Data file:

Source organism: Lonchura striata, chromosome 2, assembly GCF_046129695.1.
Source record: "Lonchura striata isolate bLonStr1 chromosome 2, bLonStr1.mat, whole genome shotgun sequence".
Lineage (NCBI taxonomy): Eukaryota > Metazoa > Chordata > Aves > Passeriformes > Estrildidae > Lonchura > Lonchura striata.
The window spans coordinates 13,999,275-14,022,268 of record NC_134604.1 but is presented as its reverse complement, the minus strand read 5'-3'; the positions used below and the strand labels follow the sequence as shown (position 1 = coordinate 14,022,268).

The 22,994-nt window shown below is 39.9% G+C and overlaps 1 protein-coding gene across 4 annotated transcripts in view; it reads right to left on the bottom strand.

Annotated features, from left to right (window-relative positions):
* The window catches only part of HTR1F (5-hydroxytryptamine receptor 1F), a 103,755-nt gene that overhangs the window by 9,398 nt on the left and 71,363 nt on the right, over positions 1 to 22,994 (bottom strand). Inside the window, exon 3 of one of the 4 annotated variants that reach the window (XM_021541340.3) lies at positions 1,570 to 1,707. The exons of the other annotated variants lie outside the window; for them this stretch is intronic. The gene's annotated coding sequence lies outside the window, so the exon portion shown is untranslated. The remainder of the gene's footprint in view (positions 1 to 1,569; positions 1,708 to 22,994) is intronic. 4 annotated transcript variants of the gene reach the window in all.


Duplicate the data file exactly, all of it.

Source organism: Lonchura striata, chromosome 2, assembly GCF_046129695.1.
Source record: "Lonchura striata isolate bLonStr1 chromosome 2, bLonStr1.mat, whole genome shotgun sequence".
Lineage (NCBI taxonomy): Eukaryota > Metazoa > Chordata > Aves > Passeriformes > Estrildidae > Lonchura > Lonchura striata.
The window spans coordinates 13,999,275-14,022,268 of record NC_134604.1 but is presented as its reverse complement, the minus strand read 5'-3'; the positions used below and the strand labels follow the sequence as shown (position 1 = coordinate 14,022,268).

The 22,994-nt window shown below is 39.9% G+C and overlaps 1 protein-coding gene across 4 annotated transcripts in view; it reads right to left on the bottom strand.

Annotated features, from left to right (window-relative positions):
* The window catches only part of HTR1F (5-hydroxytryptamine receptor 1F), a 103,755-nt gene that overhangs the window by 9,398 nt on the left and 71,363 nt on the right, over positions 1 to 22,994 (bottom strand). Inside the window, exon 3 of one of the 4 annotated variants that reach the window (XM_021541340.3) lies at positions 1,570 to 1,707. The exons of the other annotated variants lie outside the window; for them this stretch is intronic. The gene's annotated coding sequence lies outside the window, so the exon portion shown is untranslated. The remainder of the gene's footprint in view (positions 1 to 1,569; positions 1,708 to 22,994) is intronic. 4 annotated transcript variants of the gene reach the window in all.